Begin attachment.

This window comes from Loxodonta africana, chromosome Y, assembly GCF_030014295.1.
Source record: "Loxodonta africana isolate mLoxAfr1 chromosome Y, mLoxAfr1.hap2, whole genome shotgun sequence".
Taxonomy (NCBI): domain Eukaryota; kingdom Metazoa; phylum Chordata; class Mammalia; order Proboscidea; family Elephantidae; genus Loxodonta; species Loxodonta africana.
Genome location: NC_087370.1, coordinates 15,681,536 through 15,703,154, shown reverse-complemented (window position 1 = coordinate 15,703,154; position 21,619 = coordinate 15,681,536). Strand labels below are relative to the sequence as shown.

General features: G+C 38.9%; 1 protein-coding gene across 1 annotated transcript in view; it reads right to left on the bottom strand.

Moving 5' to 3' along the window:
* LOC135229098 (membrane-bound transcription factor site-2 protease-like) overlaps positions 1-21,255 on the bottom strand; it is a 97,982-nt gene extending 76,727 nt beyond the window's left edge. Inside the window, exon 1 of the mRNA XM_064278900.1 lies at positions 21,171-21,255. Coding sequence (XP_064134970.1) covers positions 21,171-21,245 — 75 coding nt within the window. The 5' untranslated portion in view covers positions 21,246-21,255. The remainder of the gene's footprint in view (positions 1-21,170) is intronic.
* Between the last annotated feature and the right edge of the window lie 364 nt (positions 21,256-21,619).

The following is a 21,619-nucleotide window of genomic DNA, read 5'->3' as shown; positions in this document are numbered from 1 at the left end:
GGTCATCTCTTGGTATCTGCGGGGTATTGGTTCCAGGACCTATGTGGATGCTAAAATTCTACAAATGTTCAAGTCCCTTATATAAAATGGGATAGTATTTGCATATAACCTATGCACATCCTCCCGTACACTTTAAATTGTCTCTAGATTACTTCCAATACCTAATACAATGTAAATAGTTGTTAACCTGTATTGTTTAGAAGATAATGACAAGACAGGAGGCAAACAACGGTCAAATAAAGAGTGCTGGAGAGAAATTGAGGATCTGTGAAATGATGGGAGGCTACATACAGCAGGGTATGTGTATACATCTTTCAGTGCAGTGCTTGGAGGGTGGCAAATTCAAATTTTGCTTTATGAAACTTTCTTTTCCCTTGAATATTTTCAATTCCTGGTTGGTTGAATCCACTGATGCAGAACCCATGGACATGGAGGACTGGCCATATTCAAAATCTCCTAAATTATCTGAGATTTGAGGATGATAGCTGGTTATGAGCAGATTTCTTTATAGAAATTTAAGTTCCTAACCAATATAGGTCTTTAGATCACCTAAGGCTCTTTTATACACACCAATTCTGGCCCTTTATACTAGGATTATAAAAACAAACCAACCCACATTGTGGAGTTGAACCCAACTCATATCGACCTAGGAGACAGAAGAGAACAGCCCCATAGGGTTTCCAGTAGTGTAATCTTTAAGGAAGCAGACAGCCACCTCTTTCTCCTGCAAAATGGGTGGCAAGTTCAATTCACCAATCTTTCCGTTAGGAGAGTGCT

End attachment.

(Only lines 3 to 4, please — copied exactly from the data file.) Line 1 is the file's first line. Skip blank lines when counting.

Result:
Taxonomy (NCBI): domain Eukaryota; kingdom Metazoa; phylum Chordata; class Mammalia; order Proboscidea; family Elephantidae; genus Loxodonta; species Loxodonta africana.
Genome location: NC_087370.1, coordinates 15,681,536 through 15,703,154, shown reverse-complemented (window position 1 = coordinate 15,703,154; position 21,619 = coordinate 15,681,536). Strand labels below are relative to the sequence as shown.